Thursday, June 5, 2008

From One Boiling Kettle to Another

Just as one situation gets itself resolved, I get to go observe another boiling kettle of politics. This weekend is the Iowa Annual Conference of the United Methodist Church. Think of it as the yearly legislative convention of the church.

And yes, it can be as boring and explosive as it sounds.

The General Conference - a quadrennial meeting of the United Methodist global districts - met earlier this year. Some of what will go on in Iowa this weekend will be somewhat influenced by the General. Of note was a guaranteed greater representation by the other UMC districts and countries at future General Conferences (take that American exceptionalism), and an upheld statement in the Social Principles that, "that homosexual practice is "incompatible with Christian teaching."" (Upsetting, but not surprising)

The Iowa Conference will have its own bloodletting regarding a funding plan that garrotes local church payments to the state assembly to a strict 10% 'tithe'. Currently, local churches are assigned an apportionment based on size, economic situation, local statistics of per capita income and so forth. If the Tithe sounds vaguely familiar, it should - the tithing plan has a direct sibling relationship to the national Flat Tax movement, which aims to replace income and social security taxes and the IRS, and drastically defund the Federal government. Last year, the Iowa conference voted to support the 10% plan and then the Bishop declared the plan against the Discipline (the UMC constitution) and rejected it because it violated the connectionalism tenet of Methodist theology. Connectionalism is the Methodist term surrounding the idea that the body of the church has several parts, as like the Body of Christ in theology. A committee meeting all year is supposed to present a compromise plan that is in accordance with the Discipline.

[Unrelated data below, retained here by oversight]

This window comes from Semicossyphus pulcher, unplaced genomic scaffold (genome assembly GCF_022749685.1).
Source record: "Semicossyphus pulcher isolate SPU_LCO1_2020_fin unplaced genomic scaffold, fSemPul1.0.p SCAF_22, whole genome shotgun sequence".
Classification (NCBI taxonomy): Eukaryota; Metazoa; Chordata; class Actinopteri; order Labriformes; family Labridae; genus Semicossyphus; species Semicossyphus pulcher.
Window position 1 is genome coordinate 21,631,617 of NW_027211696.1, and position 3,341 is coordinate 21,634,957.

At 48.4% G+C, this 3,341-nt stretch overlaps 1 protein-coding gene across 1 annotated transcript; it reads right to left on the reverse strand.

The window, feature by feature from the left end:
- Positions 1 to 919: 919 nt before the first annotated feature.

Seven of Six emailed us all that he's going to Mexico while I'm at Conference. I offered to swap. He wasn't having any of it. Bastard.

And to boot, my laptop crapped out last night after a Vista update - somehow it corrupted the boot table on the hard disk. It's a horrid omen.


Anjha said...

Wow do I not envy you, Id.

So, the only thing worth than church and politics is church politics, huh?

I've considered myself rather lucky to be a heathen with no "forced" faith to speak of.

Mom got a resentment against her Lutheran church a year or so before I was born (they wanted to collect dues for membership and she had volunteered and shit forever...having no money and feeling betrayed by the ruling, she said FU and never went back.)

I have only been to a church service (other than a funeral or a wedding) less than 10 times in my whole life.

It might sound like I missed some kind of foundation, but it actually has allowed for a rather eclectic mish-mash of different Spiritual principles and study that has formed a pretty deep connectedness. I have been allowed to define my own "God" - which is really freeing and very personal.

Sometimes I feel "far away" and sometimes I feel very connected; but I assume this happens with religous folks as well, feeling very connected to Christ or not so much.

SoS - we wish you a much needed re-set.

I converted to Vista last year, during a manic period, and have had a pain in my PC every since. I have considered uninstalling and going back to XP but I figure whatever patches and fixes etc will eventually be included the updates.

I think that my real problem is an incompatability issue with Norton and I was supposed to uninstall and reinstall the Norton and I just have not done it I have no room to bitch.

Anonymous said...

Vista is incredibly bad. I never actively hated Windows XP. Vista, though, was so awful I had to take the computer back to the store. (It can't do network printing at all.)

~ dj moonbat

idiosynchronic said...

The laptop - a tablet that I found with great stats and accessories for a great price - will only run Vista. I just bought it in December anticipating its use for classes, and it's been a less-than-good choice. The tablet functions suck, the screen is extremely glarey, and Vista . . well, Vista is a dog in performance without top-of-the-line hardware. And it's been over year since it was released; even the newest laptops are doggy draggers with Vista.

Next machine - MacBook that can run plain-jane XP in Parallels & BootCamp without an obscene amount of driver and 'functionality' overhead.